What is the role of mechanical chest compressions in the delivery of cardiopulmonary resuscitation (CPR)?

Updated: Sep 15, 2020
  • Author: Catharine A Bon, MD; Chief Editor: Kirsten A Bechtel, MD  more...
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Some hospitals and emergency medical services (EMS) systems employ devices to provide mechanical chest compressions, although until relatively recently, such devices had not been shown to be more effective than high-quality manual compressions. [32] One study has shown increased survival with better neurologic outcome in patients receiving active compression-decompression CPR with augmentation of negative intrathoracic pressure (achieved with an impedance threshold device), compared with patients receiving standard CPR. [33]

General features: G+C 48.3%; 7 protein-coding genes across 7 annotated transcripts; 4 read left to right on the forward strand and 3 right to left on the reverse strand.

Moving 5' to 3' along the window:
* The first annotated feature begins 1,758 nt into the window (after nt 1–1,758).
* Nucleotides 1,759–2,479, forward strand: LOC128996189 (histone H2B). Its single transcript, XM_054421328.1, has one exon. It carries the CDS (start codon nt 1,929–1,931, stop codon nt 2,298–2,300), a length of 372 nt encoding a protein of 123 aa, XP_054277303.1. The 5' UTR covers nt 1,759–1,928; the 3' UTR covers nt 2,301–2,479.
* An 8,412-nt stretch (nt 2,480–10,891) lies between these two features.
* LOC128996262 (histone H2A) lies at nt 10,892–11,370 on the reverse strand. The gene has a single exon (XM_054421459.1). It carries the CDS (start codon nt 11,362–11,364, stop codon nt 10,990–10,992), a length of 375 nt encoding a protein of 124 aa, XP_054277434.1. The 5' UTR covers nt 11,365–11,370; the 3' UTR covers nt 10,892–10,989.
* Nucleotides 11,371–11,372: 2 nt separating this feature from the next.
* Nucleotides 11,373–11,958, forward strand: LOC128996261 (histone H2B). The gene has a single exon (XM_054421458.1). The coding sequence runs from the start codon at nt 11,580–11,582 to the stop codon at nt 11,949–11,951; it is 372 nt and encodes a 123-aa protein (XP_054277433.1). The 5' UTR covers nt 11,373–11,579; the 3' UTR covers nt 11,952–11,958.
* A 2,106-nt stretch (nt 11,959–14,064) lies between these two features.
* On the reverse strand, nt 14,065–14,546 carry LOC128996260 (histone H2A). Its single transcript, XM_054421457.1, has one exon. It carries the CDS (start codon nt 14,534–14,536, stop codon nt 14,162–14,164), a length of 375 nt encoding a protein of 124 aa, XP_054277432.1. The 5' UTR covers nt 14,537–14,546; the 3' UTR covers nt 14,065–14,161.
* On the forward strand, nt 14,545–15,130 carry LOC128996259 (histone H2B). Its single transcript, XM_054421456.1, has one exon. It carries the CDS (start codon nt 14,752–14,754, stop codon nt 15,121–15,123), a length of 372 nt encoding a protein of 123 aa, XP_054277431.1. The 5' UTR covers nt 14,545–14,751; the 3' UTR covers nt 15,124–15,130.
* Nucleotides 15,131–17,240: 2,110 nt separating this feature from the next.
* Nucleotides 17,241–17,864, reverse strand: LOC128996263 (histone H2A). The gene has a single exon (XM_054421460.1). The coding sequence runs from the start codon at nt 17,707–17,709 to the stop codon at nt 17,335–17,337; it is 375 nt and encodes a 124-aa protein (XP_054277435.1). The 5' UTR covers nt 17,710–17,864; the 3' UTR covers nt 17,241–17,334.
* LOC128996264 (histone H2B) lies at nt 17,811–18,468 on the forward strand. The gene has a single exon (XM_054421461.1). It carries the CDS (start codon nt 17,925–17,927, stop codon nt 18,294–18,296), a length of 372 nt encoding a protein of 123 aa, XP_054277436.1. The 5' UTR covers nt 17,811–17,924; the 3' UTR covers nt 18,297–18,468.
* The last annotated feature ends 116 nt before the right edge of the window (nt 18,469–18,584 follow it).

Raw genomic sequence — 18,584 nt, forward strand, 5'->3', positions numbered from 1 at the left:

In a meta-analysis of 12 studies, mechanical chest compression devices proved superior to manual chest compressions in the ability to achieve return of spontaneous circulation. In the meta-analysis, Westfall and colleagues found that devices that use a distributing band to deliver chest compression (load-distributing band CPR) was significantly superior to manual CPR (odds ratio, 1.62), while the difference between piston-driven CPR devices and manual resuscitation did not reach significance (odds ratio, 1.25) [34] This finding was supported by a study conducted by Pinto et al. [35]

Additionally, other health systems have begun to implement devices to monitor CPR electronically and provide audiovisual CPR feedback to providers, thereby helping them improve the quality of compressions during CPR. [27, 36, 37, 38]

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